Centre Informs Supreme Court Interlocutor Appointed For Dialogue In Jammu And Kashmir.

The Supreme Court has adjourned the hearing of the plea challenging Article 35A of the Constitution which empowers the Jammu and Kashmir legislature to define its ‘permanent residents’ and bestow on them special rights and privileges.

A three-judge bench headed by Chief Justice Dipak Mishra adjourned the hearing after the Centre told the court that it has appointed a representative to hold talks with all stakeholders to resolve the Kashmir issue, and contended that it was not the right time to proceed with the matter.

Attorney General K K Venugopal had sought six months’ time before the hearing of the plea on the sensitive issue could start but the bench, also comprising Justices A M Khanwilkar and D Y Chandrachud, posted the matter for listing after three months.

Dineshwar Sharma, a former director of the Intelligence Bureau (IB), was appointed the Centre’s interlocutor for Jammu and Kashmir on October 23.

Article 35A, which was added to the Constitution by a Presidential Order in 1954, accords special rights and privileges to the citizens of Jammu and Kashmir and denies property rights to a woman who marries a person from outside the state.

The provision, which leads such women from the state to forfeit their right over property, also applies to their heirs.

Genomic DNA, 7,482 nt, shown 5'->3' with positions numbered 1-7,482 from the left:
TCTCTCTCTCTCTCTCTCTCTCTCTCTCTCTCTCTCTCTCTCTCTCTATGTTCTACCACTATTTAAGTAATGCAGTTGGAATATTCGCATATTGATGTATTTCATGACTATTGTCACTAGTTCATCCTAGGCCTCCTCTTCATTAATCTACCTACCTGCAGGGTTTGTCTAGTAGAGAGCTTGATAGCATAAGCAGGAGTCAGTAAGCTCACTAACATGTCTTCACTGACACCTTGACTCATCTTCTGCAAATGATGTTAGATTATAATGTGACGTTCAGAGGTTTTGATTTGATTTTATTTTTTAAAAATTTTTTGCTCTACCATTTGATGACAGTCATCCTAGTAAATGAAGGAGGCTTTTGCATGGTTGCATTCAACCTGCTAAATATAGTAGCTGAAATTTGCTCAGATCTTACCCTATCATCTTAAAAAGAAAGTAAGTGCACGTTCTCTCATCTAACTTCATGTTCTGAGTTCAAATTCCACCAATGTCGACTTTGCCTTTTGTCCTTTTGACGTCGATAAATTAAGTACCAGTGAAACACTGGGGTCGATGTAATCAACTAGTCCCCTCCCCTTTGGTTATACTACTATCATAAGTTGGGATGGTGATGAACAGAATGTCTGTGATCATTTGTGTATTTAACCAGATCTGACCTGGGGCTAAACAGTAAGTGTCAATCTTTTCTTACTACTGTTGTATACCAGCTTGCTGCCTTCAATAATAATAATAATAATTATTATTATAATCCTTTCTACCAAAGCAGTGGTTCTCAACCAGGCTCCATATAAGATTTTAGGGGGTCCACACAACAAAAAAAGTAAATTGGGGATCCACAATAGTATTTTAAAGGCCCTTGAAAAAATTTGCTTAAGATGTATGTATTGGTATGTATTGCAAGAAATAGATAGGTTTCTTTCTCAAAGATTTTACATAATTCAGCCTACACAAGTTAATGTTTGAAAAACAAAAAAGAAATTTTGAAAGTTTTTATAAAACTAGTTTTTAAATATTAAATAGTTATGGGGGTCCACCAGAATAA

The Jammu and Kashmir government, through battery of senior lawyers like Fali S Nariman, Shekhar Naphade, Rakesh Dwivedi, K V Viswanathan and standing counsel Shoeb Alam defended Article 35A.

The Advocate General of the State, Jahangir Iqbal Ganai, was also present when the matter was taken up by the court.

The bench was hearing three separate writ petitions challenging Article 35A in addition to the main writ petition filed by a group called ‘We The Citizens’.

Several interlocutory petitions have been filed in support of 35A by various individuals and civil society groups seeking continuance of the special status to Jammu and Kashmir.

The state government has cited two verdicts by the constitution bench of the Supreme Court in 1961 and 1969 which upheld the powers of the president under Article 370(1)(d) of the Constitution of India to pass Constitutional orders.

Article 35A was incorporated into the Constitution of India in 1954 by an order of President Rajendra Prasad on the advice of the Jawaharlal Nehru Cabinet.

The court while hearing a plea by Dr Charu Wali Khanna, a Kashmir resident, had indicated that if the Article violated the basic structure of the Constitution or was ultra vires, the issue may be dealt with by a five-judge constitution bench.



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